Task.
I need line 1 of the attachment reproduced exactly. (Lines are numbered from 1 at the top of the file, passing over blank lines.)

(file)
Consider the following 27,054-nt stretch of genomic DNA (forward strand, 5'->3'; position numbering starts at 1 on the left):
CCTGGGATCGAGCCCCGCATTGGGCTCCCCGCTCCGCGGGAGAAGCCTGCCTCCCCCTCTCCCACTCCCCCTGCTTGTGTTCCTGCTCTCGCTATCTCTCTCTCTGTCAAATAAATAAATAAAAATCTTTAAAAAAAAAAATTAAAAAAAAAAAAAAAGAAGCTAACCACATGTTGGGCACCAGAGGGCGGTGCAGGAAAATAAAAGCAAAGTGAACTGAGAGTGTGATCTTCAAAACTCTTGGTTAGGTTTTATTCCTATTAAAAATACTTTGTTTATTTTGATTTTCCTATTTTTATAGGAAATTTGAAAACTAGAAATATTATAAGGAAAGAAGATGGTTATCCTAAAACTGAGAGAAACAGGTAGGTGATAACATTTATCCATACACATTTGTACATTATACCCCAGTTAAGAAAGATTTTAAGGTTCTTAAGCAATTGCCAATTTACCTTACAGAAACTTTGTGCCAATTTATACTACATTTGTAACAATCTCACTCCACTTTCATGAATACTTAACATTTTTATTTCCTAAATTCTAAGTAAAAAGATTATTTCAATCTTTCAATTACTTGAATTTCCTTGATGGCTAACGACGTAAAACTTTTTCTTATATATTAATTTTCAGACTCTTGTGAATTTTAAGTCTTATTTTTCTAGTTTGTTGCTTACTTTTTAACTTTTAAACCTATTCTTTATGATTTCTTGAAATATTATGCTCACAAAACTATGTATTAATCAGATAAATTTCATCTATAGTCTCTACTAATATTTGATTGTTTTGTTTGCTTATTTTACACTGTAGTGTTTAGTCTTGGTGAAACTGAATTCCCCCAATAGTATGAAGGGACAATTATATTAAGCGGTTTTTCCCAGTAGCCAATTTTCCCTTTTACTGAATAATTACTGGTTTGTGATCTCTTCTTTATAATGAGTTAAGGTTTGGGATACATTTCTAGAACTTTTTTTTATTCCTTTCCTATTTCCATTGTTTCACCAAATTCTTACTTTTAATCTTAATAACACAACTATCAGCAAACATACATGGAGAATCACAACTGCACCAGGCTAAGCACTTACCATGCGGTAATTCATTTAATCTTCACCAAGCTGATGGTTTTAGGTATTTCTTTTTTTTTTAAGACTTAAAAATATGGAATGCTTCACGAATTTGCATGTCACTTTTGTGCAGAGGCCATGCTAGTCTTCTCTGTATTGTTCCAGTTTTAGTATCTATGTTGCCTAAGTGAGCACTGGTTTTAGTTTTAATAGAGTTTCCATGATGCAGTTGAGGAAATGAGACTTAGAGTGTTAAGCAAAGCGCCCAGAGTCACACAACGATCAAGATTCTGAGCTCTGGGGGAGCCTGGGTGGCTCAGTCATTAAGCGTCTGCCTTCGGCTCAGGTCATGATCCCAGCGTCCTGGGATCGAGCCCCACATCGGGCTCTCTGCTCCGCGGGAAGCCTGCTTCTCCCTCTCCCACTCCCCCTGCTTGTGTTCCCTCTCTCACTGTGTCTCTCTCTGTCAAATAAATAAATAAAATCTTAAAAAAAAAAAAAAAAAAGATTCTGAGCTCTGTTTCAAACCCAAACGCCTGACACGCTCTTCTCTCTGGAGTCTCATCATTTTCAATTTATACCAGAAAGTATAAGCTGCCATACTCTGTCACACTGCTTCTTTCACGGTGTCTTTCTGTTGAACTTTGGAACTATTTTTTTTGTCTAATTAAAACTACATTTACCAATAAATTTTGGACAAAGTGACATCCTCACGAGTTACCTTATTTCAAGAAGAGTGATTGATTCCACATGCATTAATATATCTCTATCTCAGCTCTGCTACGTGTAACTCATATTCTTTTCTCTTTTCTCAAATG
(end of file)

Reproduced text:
Consider the following 27,054-nt stretch of genomic DNA (forward strand, 5'->3'; position numbering starts at 1 on the left):